The court dismissed an appeal by oil and gas giant Halliburton against the appointment of an arbitrator, ‘M’, in a dispute with insurance company Chubb in a matter related to the 2010 Deepwater Horizon oil rig explosion.
The issues under debate in the CoA concerned whether and to what extent an arbitrator may accept appointments in multiple cases concerning the same or overlapping subject matter with only one common party, without giving rise to an appearance of bias.
The court also asked whether and to what extent an arbitrator can accept appointments in multiple, overlapping cases without disclosure; when an arbitrator should disclose circumstances which could give rise to justifiable doubts as to his impartiality; and the consequences of failing to make disclosure.
International arbitration expert Richard Dickman of Pinsent Masons, the law firm behind Out-Law.com, said the case demonstrated the potential tension between two of the fundamental principles of international arbitration: party autonomy and arbitrator impartiality.
“By choosing a private dispute resolution process, the parties give themselves the right to choose their own arbitrators – typically, one appointed by each party, and the third by the chosen arbitrators or by agreement between the parties,” Dickman said.
“However, despite being appointed by one of the parties, a party-appointed arbitrator must be impartial. Even the appearance of bias can be enough to justify a challenge against an arbitrator under the relevant institutional rules or in court. A key element of avoiding the appearance of bias is the duty imposed on arbitrators under institutional rules to disclose facts or circumstances giving rise to doubts about their impartiality,” Dickman said.
Dickman said there had been a number of challenges in the courts in recent years to apparent arbitrator bias. Cases had been both speculative and tactical, but there had also been cases with a real risk of bias.
“Arbitrators are, ultimately, in the business of obtaining appointments. They may, therefore, have a natural reluctance to compromise their ability to take the appointment,” Dickman said. “Arbitrators must, nevertheless, be scrupulous in disclosing relevant facts and circumstances potentially affecting their impartiality, as any failure to do so could lead to unwelcome and costly satellite litigation.”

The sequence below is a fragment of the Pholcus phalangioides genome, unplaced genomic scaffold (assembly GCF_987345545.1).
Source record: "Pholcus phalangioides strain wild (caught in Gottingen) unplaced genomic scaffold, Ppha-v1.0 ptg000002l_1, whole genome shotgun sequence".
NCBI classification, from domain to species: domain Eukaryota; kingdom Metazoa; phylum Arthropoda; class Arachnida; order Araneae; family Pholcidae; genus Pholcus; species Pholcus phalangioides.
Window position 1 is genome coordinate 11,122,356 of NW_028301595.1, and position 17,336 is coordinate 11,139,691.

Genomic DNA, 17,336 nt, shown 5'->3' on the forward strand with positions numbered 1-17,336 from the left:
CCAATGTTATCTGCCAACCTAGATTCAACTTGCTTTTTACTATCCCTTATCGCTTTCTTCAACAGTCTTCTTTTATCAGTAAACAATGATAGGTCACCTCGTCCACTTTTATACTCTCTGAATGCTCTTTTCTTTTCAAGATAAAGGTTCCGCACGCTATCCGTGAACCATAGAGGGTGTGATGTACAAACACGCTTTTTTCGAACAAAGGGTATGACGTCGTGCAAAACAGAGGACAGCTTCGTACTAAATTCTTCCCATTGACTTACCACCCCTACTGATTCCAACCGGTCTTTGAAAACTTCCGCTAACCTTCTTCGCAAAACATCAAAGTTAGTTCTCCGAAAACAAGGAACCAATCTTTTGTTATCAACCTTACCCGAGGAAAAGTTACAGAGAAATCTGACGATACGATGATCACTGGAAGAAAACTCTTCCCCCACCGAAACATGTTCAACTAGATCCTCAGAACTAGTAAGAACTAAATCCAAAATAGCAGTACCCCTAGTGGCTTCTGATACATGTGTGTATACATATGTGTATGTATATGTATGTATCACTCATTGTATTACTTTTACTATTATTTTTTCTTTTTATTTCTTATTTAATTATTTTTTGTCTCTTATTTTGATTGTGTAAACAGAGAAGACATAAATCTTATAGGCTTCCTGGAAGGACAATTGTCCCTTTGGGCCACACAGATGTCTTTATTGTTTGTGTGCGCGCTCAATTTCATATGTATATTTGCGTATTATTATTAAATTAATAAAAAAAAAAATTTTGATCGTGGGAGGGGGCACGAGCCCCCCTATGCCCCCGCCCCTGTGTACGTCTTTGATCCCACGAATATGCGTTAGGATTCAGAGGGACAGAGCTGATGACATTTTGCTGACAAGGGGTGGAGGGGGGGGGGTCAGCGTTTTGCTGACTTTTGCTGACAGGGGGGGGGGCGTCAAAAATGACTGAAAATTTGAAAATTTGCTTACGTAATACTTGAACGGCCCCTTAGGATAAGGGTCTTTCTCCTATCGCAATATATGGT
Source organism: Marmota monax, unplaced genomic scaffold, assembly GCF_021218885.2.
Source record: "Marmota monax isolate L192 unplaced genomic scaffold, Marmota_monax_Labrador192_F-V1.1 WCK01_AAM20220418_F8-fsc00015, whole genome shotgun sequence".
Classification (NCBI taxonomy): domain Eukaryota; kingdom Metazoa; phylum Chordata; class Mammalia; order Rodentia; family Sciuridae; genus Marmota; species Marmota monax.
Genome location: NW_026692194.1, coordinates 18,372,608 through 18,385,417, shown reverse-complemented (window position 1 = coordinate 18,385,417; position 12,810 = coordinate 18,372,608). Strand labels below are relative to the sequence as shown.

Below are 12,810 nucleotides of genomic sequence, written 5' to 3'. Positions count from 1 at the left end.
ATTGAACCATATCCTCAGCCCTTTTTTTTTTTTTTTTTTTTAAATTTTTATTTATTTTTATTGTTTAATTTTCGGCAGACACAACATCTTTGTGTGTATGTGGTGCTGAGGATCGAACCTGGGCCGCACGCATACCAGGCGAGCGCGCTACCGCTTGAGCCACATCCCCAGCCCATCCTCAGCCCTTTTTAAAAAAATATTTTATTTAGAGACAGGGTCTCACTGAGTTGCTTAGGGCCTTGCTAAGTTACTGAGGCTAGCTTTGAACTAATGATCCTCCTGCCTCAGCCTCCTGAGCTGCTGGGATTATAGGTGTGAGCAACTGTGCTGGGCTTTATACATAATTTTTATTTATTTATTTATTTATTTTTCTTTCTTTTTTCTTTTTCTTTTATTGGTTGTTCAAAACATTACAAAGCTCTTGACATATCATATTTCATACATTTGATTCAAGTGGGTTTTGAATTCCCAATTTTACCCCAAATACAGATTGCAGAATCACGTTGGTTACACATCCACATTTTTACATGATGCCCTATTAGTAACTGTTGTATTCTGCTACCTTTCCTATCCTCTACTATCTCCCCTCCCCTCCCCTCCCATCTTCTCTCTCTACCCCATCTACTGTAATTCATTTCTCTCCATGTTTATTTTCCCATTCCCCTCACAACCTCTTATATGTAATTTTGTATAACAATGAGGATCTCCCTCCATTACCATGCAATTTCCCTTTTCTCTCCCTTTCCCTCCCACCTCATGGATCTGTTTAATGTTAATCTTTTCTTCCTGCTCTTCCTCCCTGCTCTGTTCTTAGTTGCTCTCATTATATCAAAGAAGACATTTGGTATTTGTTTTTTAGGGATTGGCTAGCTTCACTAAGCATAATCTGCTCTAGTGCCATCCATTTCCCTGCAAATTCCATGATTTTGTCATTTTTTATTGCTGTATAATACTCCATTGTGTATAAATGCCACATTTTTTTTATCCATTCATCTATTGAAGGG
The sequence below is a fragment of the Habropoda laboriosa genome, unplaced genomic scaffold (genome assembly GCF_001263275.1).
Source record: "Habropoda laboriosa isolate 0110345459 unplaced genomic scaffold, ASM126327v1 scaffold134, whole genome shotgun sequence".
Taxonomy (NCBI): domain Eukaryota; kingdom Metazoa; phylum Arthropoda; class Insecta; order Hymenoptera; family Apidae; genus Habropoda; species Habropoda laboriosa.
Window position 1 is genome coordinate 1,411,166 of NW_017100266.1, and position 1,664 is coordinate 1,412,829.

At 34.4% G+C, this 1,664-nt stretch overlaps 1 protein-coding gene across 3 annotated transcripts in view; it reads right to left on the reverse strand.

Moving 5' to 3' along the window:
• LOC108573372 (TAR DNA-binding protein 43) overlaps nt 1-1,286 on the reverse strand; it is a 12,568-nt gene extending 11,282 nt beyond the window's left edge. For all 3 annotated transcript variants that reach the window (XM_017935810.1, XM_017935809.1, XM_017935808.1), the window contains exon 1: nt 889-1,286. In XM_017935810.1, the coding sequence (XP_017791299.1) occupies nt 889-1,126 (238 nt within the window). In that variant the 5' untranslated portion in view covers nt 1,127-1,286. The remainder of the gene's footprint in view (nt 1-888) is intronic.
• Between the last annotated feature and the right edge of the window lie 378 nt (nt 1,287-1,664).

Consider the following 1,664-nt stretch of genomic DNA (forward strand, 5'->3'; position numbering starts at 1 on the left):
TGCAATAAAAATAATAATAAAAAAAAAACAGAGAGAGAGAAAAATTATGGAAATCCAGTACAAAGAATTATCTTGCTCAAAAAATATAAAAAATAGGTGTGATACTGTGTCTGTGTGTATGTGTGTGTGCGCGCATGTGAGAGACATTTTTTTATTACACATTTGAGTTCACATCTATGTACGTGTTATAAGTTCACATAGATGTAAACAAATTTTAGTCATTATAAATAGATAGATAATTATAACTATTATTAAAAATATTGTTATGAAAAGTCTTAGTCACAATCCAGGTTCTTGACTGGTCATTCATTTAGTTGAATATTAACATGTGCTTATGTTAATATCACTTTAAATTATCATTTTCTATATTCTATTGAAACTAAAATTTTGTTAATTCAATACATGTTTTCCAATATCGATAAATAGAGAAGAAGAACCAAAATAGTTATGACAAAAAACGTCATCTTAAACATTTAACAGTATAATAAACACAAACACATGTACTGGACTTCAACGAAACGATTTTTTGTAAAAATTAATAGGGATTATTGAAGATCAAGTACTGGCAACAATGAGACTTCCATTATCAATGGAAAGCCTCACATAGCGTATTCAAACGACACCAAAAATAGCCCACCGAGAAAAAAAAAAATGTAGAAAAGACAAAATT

In this most recent case, M was appointed by court order to serve as an arbitrator in the dispute between Halliburton and Chubb. He was Chubb’s preferred candidate and before confirming he was willing to be appointed, he disclosed to Halliburton that he had previously acted in a number of arbitrations involving Chubb.
Following this appointment, M was appointed as arbitrator in two separate arbitrations involving Deepwater Horizon owner Transocean. For one of these he was appointed by Chubb, and the other case concerned a separate insurance company. He did not disclose these appointments to Halliburton.
When Halliburton learned of the Transocean-related appointments it raised concerns about conflicts of interest with M. He replied to say he had not thought that International Bar Association guidelines required him to make disclosure as the cases did not raise similar issues. He said he was confident that he would be able to remain impartial in the arbitration between Halliburton and Chubb.
He remained as chairman of the tribunal, which issued an award in Chubb’s favour. However the arbitrator appointed by Halliburton said he could not join in the award as a result of his "profound disquiet about the arbitration's fairness".
The CoA broadly agreed with the High Court in its decisions on the issues under dispute.
It said: “We […] agree with the judge that the mere fact that an arbitrator accepts appointments in multiple references concerning the same or overlapping subject matter with only one common party does not of itself give rise to an appearance of bias.”
It said “something of substance” was required to show that there was actual bias in such cases.
The CoA said whether or not disclosure should be made depended on the prevailing circumstances at the time. While non-disclosure was a factor that should be taken into account when considering apparent bias, it could not “in and of itself justify an inference of apparent bias”.
The court said M should have “as a matter of good practice and, in the circumstances of this case, as a matter of law” disclosed the fact of his appointments in the Transocean arbitrations to Halliburton. However this did not mean he was biased, and the fact that Halliburton’s concerns had been fully expressed before substantive consideration of the case meant he would not have been unconsciously biased. As a result, the CoA dismissed Halliburton’s appeal.